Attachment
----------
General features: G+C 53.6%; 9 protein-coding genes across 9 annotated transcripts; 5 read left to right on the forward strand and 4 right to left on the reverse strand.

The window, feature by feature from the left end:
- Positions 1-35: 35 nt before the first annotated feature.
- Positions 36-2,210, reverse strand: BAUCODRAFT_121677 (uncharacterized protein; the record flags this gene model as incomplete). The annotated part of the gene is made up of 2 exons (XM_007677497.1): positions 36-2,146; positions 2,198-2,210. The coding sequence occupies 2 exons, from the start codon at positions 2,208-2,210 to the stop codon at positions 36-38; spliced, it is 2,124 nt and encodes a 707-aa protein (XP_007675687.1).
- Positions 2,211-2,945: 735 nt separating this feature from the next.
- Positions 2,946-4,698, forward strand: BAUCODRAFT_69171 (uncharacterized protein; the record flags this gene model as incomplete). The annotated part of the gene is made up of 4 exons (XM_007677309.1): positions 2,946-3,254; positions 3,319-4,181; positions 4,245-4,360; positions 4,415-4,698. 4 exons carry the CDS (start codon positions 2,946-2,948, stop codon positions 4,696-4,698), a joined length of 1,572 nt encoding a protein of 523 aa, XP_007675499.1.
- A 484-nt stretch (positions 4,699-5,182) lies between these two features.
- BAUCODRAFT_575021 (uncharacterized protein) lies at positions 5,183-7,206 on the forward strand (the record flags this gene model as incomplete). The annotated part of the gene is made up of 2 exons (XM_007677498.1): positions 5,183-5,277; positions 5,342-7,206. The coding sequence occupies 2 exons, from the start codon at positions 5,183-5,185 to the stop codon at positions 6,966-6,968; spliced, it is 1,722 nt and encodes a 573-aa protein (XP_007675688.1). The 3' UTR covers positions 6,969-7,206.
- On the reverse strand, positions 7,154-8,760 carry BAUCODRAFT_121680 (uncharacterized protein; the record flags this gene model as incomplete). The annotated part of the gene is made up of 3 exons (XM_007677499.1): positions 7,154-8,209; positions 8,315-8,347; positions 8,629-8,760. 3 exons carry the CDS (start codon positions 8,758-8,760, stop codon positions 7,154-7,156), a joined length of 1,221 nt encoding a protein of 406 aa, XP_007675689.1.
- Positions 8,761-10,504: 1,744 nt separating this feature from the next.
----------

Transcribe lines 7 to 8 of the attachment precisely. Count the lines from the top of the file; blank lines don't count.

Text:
- A 484-nt stretch (positions 4,699-5,182) lies between these two features.
- BAUCODRAFT_575021 (uncharacterized protein) lies at positions 5,183-7,206 on the forward strand (the record flags this gene model as incomplete). The annotated part of the gene is made up of 2 exons (XM_007677498.1): positions 5,183-5,277; positions 5,342-7,206. The coding sequence occupies 2 exons, from the start codon at positions 5,183-5,185 to the stop codon at positions 6,966-6,968; spliced, it is 1,722 nt and encodes a 573-aa protein (XP_007675688.1). The 3' UTR covers positions 6,969-7,206.